FW: Robohelp vs. Doc-to-Help

Subject: FW: Robohelp vs. Doc-to-Help
From: Dan McGovern <dmg -at- SOFTEXPORT -dot- COM>
Date: Tue, 3 Mar 1998 21:55:23 -0000

Here is a summary of some info on the WexTech web site

WexTech's true single-source approach enables you to create and maintain
printed documentation and Online Help from one source document without having
to compromise in either medium. You can format your document and Help
independently from a single-source document, and can indicate material as "Help
Only" or "Document Only". Revisions made to the source document are reflected
in both your printed output and the re-compiled Help. The source document can
simultaneously support creation of Windows 3.0, Windows 3.1, Windows NT and
Windows 95 Help.

Because it runs on top of MS Word you already possess a good chunk of the
skills to create great help files. You do not have to waste a lot of time
learning a brand new tool. You're always working in a familiar environment with
full access to Word's editing, outlining and formatting tools. Doc-To-Help
transforms Word into a friendly and intuitive Help-authoring environment as
well - all Help features are implemented using everyday techniques such as
selecting text, choosing menu items, pushing toolbar buttons and interacting
with point-and-click editors.

* Automatic creation of a detailed Help file
* Automatic mapping of the document information structures to their hypertext
* Automatic creation of topics and subtopics, pop-up definitions and keywords
* Automatic conversion of cross references and page references into hypertext
* Automatic creation of browse sequences
* Automatic generation of Contents (.CNT) files
* Automatic generation of topic links based on shared keywords
* Automatic creation of links and window settings based on topic types
(Conceptual, Procedural, What's This, etc.)
* Help author retains complete control over the structure and all other aspects
of the Help
* Built-in diagnostic system locates and corrects common documentation and Help
author errors
* Easy conversion of existing Help source files to single-source file
The author does not have to look under the hood.

* Customizable document templates provide basis for sophisticated layout and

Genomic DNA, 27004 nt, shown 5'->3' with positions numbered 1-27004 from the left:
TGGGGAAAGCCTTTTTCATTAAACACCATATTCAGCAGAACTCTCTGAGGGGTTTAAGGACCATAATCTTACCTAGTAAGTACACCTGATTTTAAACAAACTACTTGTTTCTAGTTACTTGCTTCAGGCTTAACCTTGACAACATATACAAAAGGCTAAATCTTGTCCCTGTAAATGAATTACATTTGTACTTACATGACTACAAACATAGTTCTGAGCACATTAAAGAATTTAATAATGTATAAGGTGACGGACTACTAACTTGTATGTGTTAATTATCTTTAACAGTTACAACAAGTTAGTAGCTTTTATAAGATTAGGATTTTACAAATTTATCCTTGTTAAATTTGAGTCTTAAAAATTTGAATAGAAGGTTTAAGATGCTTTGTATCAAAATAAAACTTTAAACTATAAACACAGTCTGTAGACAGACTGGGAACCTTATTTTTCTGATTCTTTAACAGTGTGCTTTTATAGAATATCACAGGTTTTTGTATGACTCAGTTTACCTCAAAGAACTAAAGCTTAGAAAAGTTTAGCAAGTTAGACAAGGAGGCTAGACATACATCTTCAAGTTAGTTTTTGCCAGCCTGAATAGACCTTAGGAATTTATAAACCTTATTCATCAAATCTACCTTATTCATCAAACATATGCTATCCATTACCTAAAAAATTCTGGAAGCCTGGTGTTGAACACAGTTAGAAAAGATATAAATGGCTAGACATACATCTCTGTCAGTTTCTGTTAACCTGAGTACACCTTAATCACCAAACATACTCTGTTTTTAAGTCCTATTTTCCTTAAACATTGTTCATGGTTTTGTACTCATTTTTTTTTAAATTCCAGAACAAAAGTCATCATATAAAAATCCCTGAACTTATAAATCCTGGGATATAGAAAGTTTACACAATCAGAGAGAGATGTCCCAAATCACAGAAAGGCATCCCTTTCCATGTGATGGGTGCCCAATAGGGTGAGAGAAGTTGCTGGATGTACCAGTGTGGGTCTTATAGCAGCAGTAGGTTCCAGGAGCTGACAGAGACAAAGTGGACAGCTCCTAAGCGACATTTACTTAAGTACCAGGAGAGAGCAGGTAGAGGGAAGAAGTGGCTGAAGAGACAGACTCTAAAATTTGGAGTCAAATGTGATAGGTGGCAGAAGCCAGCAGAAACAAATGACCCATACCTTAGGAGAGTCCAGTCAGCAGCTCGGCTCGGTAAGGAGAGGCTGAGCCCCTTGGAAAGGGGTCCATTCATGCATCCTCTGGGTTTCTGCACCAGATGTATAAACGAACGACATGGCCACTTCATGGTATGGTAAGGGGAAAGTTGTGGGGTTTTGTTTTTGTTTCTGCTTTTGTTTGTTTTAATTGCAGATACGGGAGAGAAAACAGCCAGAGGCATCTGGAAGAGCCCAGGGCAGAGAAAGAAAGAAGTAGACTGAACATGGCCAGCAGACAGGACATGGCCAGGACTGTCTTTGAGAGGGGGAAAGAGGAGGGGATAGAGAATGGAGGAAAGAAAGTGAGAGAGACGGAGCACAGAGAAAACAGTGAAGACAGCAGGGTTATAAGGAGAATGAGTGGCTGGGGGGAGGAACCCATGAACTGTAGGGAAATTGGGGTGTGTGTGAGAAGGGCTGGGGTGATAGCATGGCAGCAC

* Automatic handling of headers, footers, crop marks, sideheads, table
formatting, even and odd pages, gutters, page numbering, and margin notes
* Simplified creation of cross-references, page references and margin notes
* Utilities to speed creation of Table of Contents, Index and Glossary of Terms
* Screen shot formatter facilitates good-looking screen shots

There is extensive multi media support and a plethora of advanced features that
I wont even go into. Check out www.wextech.com - there is loads of info there.


-----Original Message-----
From: Lorraine Kiewiet
Sent: Monday, March 02, 1998 8:54 PM
To: TECHWR-L -at- listserv -dot- okstate -dot- edu
Subject: Re: Robohelp vs. Doc-to-Help

I learned online Help on RoboHELP 3.0 in 1994. It was a snap to learn and
easy to make prototype systems (since my organization didn't know exactly
what they wanted.)
I moved to a different company in 1995, and they had already decided on
Doc-To-Help (v1.6). I felt as though I was learning to build Help
"backwards." This is because of Doc-To-Help's focus on the manual. For
example, when you select text to make a jump, you don't see the actual
Topic Title (context string) to which you are jumping, but rather a
bookmark that D2H uses to find that topic in a document that is part of the
project. You cannot do a lot of "clever" things with Help macros and test
them out quickly because you always have to go through the "make into Help"
process. Also, connecting Help to the program depends on "context or Topic
IDs" in your "map files." Doc-To-Help can change these without telling
you, so I had to keep track of all of my numbers all of the time and check
for "surprise" renumberings when I made Help. The 2.0 version resolved this
problem, but I had a lot of legacy data to maintain.

We stayed with Doc-To-Help through version 2.0. With a beefier machine and
the new release, it wasn't quite so laborious to make a prototype, but the
"backwards" feeling was still there.

We converted to RoboHELP in 1997 and my capacity to test and prototype are
now back to normal. When we need a *quick and dirty* (emphasis equally on
quick and dirty) manual, we use RoboHELP's 'make documentation' feature.
But I guarantee you FrameMaker users that you won't be as satisfied with
any MS-Word 'book' as you were with a FrameMaker book!

Our company made a conscious decision not to publish an expensive manual
that would immediately go out-of-date and to rely exclusively on the Help
system. I was the "lone writer" from 1995-1997, so I needed the 'fastest'
tool possible. If you have a big, well-organized department, you might not
need the on-the-fly benefits that RoboHELP gives you. We now are two
writers, but we are creating and maintaining 16 help systems that appear on
~70,000 desktops, so we need the tool that emphasizes Help first, manual

Lorraine Kiewiet
Manager, Technical Documentation
E-Z Data, Inc.
918 East Green Street
Pasadena, CA 91106
Voice: (626) 585-3505 ext. 6206
Fax: (626) 585-3550
One thing that can be said of the period is that most writers don't reach
it soon enough.
++++++++++++++++Opinions are my own and not those of E-Z

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